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Development Impacts of Seasonal and Temporary Migration: A Review of Evidence from the Pacific and Southeast Asia

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  • John Gibson

    ()
    (University of Waikato, NIDEA and Motu)

  • David McKenzie

    ()
    (World Bank, BREAD, CEPR, CReAM and IZA)

  • Halahingano Rohorua

    (University of Waikato)

Abstract

Seasonal and temporary migration programs are widely used around the world, yet there is scant evidence as to their development impacts. Absent such evidence, it is difficult to evaluate whether the proliferation of temporary worker programs in recent years is a useful development. This article reviews studies that attempt to measure impacts of seasonal and temporary migration with a particular focus on evidence from the Pacific and Southeast Asia.

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Bibliographic Info

Paper provided by Centre for Research and Analysis of Migration (CReAM), Department of Economics, University College London in its series CReAM Discussion Paper Series with number 1308.

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Date of creation: Apr 2013
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Handle: RePEc:crm:wpaper:1308

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Keywords: Circular migration; Development impacts; Seasonal migration; Temporary migration;

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  1. John Gibson & David McKenzie & Steven Stillman, 2009. "The Impacts of International Migration on Remaining Household Members: Omnibus Results from a Migration Lottery Program," CReAM Discussion Paper Series 0920, Centre for Research and Analysis of Migration (CReAM), Department of Economics, University College London.
  2. Michael Clemens, 2010. "The Roots of Global Wage Gaps: Evidence from Randomized Processing of U.S. Visas," Working Papers 212, Center for Global Development.
  3. Hall, Robert E & Mishkin, Frederic S, 1982. "The Sensitivity of Consumption to Transitory Income: Estimates from Panel Data on Households," Econometrica, Econometric Society, vol. 50(2), pages 461-81, March.
  4. John Gibson & David McKenzie, 2014. "The Development Impact of a Best Practice Seasonal Worker Policy," The Review of Economics and Statistics, MIT Press, vol. 96(2), pages 229-243, May.
  5. David McKenzie & Pilar Garcia Martinez & L. Alan Winters, 2008. "Who is coming from Vanuatu to New Zealand under the new Recognised Seasonal Employer (RSE) Program?," CReAM Discussion Paper Series 0806, Centre for Research and Analysis of Migration (CReAM), Department of Economics, University College London.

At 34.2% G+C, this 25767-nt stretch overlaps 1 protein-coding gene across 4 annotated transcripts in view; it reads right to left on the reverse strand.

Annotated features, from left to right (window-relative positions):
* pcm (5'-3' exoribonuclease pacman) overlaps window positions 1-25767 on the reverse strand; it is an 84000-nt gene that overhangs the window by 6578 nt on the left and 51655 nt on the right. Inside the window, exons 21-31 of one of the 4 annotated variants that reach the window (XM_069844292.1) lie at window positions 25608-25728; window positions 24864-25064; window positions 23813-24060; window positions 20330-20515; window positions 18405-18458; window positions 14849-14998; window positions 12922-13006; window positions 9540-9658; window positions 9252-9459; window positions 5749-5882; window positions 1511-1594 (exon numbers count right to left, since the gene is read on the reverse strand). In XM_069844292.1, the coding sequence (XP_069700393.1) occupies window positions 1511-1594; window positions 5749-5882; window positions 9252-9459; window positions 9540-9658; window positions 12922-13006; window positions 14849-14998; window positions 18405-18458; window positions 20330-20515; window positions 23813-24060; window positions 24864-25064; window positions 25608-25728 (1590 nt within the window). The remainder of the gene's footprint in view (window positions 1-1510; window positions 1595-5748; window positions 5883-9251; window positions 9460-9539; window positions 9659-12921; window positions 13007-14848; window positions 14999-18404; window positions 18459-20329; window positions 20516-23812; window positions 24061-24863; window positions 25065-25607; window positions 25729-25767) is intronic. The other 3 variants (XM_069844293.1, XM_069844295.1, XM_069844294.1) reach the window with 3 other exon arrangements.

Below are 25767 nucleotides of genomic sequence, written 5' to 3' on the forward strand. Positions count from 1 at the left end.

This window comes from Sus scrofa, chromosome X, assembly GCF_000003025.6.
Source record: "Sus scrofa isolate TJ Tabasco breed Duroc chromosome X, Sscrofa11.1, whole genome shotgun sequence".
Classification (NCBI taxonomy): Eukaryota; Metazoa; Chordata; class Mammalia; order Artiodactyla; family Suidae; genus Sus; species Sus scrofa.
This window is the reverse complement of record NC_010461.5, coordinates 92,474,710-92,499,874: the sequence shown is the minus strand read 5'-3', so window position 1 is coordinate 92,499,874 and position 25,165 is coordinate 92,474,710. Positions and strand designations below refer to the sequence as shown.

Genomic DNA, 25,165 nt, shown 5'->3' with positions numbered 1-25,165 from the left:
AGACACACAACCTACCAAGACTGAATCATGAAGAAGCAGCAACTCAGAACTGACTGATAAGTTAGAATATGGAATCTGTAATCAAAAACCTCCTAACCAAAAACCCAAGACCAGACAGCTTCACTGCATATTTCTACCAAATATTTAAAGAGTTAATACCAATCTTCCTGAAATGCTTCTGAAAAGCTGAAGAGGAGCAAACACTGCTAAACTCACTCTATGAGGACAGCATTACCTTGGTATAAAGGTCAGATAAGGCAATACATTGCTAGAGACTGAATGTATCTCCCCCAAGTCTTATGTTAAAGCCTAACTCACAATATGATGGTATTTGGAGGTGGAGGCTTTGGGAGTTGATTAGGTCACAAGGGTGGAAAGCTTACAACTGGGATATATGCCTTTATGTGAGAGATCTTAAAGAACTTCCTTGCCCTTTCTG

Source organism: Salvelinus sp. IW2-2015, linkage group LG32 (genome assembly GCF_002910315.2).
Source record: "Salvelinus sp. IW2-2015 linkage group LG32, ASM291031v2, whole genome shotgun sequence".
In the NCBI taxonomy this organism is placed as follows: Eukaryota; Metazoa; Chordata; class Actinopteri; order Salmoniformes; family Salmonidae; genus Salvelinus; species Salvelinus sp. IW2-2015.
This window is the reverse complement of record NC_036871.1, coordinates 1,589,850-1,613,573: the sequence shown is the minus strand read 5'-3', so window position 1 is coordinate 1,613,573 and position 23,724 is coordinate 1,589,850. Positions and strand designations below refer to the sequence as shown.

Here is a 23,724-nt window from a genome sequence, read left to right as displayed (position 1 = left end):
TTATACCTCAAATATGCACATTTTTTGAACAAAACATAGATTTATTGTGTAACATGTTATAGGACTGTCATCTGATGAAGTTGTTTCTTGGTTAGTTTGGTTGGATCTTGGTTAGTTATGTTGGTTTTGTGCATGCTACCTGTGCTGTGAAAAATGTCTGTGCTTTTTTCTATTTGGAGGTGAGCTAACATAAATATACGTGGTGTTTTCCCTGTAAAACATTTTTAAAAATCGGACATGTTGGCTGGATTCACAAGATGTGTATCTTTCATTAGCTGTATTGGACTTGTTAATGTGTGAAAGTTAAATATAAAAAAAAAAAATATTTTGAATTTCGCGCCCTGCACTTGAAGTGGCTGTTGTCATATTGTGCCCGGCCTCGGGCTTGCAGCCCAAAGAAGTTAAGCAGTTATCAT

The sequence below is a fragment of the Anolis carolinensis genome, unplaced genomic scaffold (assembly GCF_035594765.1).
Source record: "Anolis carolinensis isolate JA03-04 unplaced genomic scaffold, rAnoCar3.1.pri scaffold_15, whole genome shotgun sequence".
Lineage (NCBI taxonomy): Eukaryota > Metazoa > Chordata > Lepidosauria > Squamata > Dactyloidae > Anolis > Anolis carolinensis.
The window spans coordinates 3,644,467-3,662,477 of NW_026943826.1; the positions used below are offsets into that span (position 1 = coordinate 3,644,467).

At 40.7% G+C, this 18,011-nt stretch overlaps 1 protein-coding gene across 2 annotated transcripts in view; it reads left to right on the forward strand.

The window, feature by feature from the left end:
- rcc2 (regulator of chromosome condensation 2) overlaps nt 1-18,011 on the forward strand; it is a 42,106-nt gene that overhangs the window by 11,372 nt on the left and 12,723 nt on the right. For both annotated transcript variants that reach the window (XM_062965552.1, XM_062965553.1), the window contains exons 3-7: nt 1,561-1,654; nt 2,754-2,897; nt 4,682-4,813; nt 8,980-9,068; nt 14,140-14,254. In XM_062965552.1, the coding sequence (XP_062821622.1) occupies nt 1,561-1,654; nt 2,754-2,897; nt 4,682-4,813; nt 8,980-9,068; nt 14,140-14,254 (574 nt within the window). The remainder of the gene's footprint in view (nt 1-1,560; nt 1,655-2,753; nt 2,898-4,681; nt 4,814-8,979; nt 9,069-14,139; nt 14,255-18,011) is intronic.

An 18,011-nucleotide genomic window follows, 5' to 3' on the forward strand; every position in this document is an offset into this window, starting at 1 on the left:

6. John Gibson & David McKenzie & Halahingano Rohorua, 2008. "How Pro-Poor is the Selection of Seasonal Migrant Workers from Tonga under New Zealand’s Recognised Seasonal Employer (RSE) Program?," Working Papers in Economics 08/08, University of Waikato, Department of Economics.
  7. Matthew Cummins & Francisco Rodriguez, 2010. "Is There a Numbers versus Rights Trade-off in Immigration Policy? What the Data Say," Journal of Human Development and Capabilities, Taylor & Francis Journals, vol. 11(2), pages 281-303.
  8. Bryan, Gharad & Chowdhury, Shyamal & Mobarak, Ahmed Mushfiq, 2012. "Seasonal Migration and Risk Aversion," CEPR Discussion Papers 8739, C.E.P.R. Discussion Papers.
  9. Kevin Lang & Jay L. Zagorsky, 2001. "Does Growing up with a Parent Absent Really Hurt?," Journal of Human Resources, University of Wisconsin Press, vol. 36(2), pages 253-273.
  10. John Gibson & David Mckenzie, 2011. "Australia's Pacific Seasonal Worker Pilot Scheme (PSWPS): Development Impacts in the First Two Years," Working Papers in Economics 11/09, University of Waikato, Department of Economics.
  11. Gibson, John & McKenzie, David & Stillman, Steven, 2010. "Accounting for selectivity and duration-dependent heterogeneity when estimating the impact of emigration on incomes and poverty in sending areas," Policy Research Working Paper Series 5268, The World Bank.
  12. Danielle Hay & Stephen Howes, 2012. "Australia’s Pacific Seasonal Worker Pilot Scheme: why has take-up been so low?," Development Policy Centre Discussion Papers 1217, Development Policy Centre, Crawford School of Public Policy, The Australian National University.
  13. Constant, Amelie F. & Nottmeyer, Olga & Zimmermann, Klaus F., 2012. "The Economics of Circular Migration," IZA Discussion Papers 6940, Institute for the Study of Labor (IZA).
  14. David McKenzie, 2012. "Learning about migration through experiments," CReAM Discussion Paper Series 1207, Centre for Research and Analysis of Migration (CReAM), Department of Economics, University College London.
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